Liz Fisher, journalist

We kick off a series looking at a wide range of technology trends by looking at tech stocks, their performance as an asset class, the key players, and the role of the Big Four in the sector.

Tech stock investments have never been for the faint-hearted. In 2000, the first dotcom bubble well and truly burst, wiping out all of the Nasdaq gains made in the previous five years and marking the end for thousands of tech startups.


Those that survived, though, and thrived amply illustrate why many investors still love tech stocks. Five tech companies – Apple, Microsoft, Amazon, Meta (Facebook) and Alphabet (Google) – dominate the US stock market, accounting for 22% of the market capitalisation of the S&P 500 in the first quarter of 2022. Yet the performance of the Big Five, or Big Tech, along with other tech stocks worldwide, is volatile.

In 2000, Amazon and Alphabet were both unprofitable; today they are the two biggest companies on the US market, with a combined value of US$5.2trn and profits of over US$100bn in 2021.

Winners and losers

The barriers to entry in the tech sector are low. Some of what are now the biggest companies in the world started their life in a student dorm or a suburban garage. But the speed of innovation and level of competition means the failure rate of tech startups is high and the past decade has been littered with high-profile casualties.

In the cloud

So where will the next Meta or Amazon come from? The first wave of successful tech stocks tended to be in the retail or comms sectors. The next significant wave focused on software as a service (SaaS). The HR software company Workday, for example, went public in the US in 2012 and its price-to-sales ratio peaked the following year. Even so, its current share price is 279% higher than it was in 2012.

In the UK, the SaaS market has now matured to the stage where businesses specialising in SaaS advice and digital transformation are the new darlings of the stock market.

One of the hotly tipped tech stocks of the moment is Northern Ireland-based Kainos Group, which provides IT, consulting and software services to the public and private sectors. Cloud technology is also attracting significant interest from investors; one of the best-performing US stocks of 2022 is Citrix Systems, a cloud computing and visual technology company.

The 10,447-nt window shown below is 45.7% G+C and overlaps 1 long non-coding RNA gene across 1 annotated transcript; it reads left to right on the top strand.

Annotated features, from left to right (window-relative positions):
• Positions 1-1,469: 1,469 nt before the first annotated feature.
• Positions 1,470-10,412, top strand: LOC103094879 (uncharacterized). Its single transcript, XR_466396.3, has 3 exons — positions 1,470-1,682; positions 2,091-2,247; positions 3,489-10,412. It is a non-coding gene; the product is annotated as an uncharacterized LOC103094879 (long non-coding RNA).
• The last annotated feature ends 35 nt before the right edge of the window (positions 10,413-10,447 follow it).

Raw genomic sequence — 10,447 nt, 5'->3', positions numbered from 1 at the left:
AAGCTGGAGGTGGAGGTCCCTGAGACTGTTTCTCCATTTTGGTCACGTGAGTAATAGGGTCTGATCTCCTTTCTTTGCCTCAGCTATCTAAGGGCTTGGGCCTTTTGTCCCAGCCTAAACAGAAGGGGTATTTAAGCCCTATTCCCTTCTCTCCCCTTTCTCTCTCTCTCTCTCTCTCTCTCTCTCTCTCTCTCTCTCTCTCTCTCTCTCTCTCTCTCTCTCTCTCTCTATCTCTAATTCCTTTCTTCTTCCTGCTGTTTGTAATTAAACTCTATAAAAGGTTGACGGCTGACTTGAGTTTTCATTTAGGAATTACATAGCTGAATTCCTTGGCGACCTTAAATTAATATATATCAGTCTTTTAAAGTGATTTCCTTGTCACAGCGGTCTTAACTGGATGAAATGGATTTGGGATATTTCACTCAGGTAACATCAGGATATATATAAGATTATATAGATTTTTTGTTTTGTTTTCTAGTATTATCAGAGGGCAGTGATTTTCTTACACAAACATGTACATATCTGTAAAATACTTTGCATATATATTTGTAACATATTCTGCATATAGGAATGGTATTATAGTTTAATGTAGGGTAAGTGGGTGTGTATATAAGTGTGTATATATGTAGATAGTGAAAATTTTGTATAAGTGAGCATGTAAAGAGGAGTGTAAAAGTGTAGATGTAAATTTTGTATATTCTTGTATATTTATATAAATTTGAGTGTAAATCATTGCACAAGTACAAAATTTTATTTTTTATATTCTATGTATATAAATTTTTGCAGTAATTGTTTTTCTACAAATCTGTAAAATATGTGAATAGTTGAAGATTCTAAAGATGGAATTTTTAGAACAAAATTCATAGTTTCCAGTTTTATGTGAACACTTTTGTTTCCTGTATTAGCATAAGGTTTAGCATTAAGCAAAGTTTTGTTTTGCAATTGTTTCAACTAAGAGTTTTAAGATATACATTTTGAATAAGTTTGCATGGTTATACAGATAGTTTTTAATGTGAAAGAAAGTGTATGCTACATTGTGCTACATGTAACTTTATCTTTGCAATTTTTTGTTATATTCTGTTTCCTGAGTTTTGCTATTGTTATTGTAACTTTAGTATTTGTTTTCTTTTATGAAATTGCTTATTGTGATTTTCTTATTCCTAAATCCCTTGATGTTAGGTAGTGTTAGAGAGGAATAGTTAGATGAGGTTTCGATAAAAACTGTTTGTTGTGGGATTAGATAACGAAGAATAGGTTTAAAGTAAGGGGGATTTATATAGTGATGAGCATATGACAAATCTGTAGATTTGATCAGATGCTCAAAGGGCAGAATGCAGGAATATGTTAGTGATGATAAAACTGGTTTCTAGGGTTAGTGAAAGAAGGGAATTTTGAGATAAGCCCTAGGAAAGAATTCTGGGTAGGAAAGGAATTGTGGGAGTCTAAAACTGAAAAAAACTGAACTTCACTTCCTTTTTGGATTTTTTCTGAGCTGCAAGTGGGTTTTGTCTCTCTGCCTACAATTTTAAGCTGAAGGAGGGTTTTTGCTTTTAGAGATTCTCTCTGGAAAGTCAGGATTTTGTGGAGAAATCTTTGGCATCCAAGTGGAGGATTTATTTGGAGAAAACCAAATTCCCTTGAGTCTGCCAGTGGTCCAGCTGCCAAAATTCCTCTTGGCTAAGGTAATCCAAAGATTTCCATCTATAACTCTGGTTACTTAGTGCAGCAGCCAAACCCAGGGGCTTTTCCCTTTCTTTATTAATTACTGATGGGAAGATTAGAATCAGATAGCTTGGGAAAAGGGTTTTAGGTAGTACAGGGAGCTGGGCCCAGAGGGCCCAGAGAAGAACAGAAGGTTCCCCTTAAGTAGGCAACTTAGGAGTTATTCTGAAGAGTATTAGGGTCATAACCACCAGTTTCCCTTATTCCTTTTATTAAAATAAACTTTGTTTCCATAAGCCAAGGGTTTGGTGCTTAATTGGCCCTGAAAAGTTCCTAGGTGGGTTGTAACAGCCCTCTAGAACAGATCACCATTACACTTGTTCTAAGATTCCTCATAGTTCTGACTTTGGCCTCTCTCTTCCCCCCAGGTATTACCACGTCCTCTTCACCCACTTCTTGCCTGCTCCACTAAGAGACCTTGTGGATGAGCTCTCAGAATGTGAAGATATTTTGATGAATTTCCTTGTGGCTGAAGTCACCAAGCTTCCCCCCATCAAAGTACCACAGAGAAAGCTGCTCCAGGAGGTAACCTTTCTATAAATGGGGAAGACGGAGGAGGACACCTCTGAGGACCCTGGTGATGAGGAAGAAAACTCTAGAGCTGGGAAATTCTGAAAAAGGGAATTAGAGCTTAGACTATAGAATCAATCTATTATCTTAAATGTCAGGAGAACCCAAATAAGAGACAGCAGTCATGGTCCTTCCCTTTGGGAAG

Big Four on the tech trail

Accountancy firms are steadily reinventing themselves through technology, using it to add value to their services and automate routine tasks. This strategy has driven a wave of acquisitions of tech companies in recent years.

Cloud technology is an important area of focus for the big accountancy firms, as is artificial intelligence, machine learning, data analytics, and robotics such as drone technology. All these technologies are already being used by Big Four auditors.

The Big Four have focused on partnering with innovators to develop new products and cloud-based solutions. KMPG, for example, has a partnership with Microsoft, and other firms have made a number of strategic acquisitions in recent years:

PwC acquisitions
  • Pollen8 – innovation consultancy
  • WebSecure Technologies – privileged access management technology
  • Zero&One (Middle East) – cloud consultancy
  • ACTS (US) – cloud consultancy
  • Venerate Solutions (India) – cloud consultancy
EY acquisitions
  • Digital Detox (UK) – digital engineering consultancy
  • Pythagoras (UK) – Microsoft partner
  • Seaton Partners – Microsoft Dynamics 365 specialist
  • FreshWorks Studio (Canada) – digital design
Deloitte acquisitions
  • Nubik – cloud consultancy
  • AE Cloud Consultants – Oracle partner
  • Intellify – AWS partner
  • Etain – AI and data specialist
  • Aptys – ERP specialist
  • Striven (Canada) – technology testing and quality engineering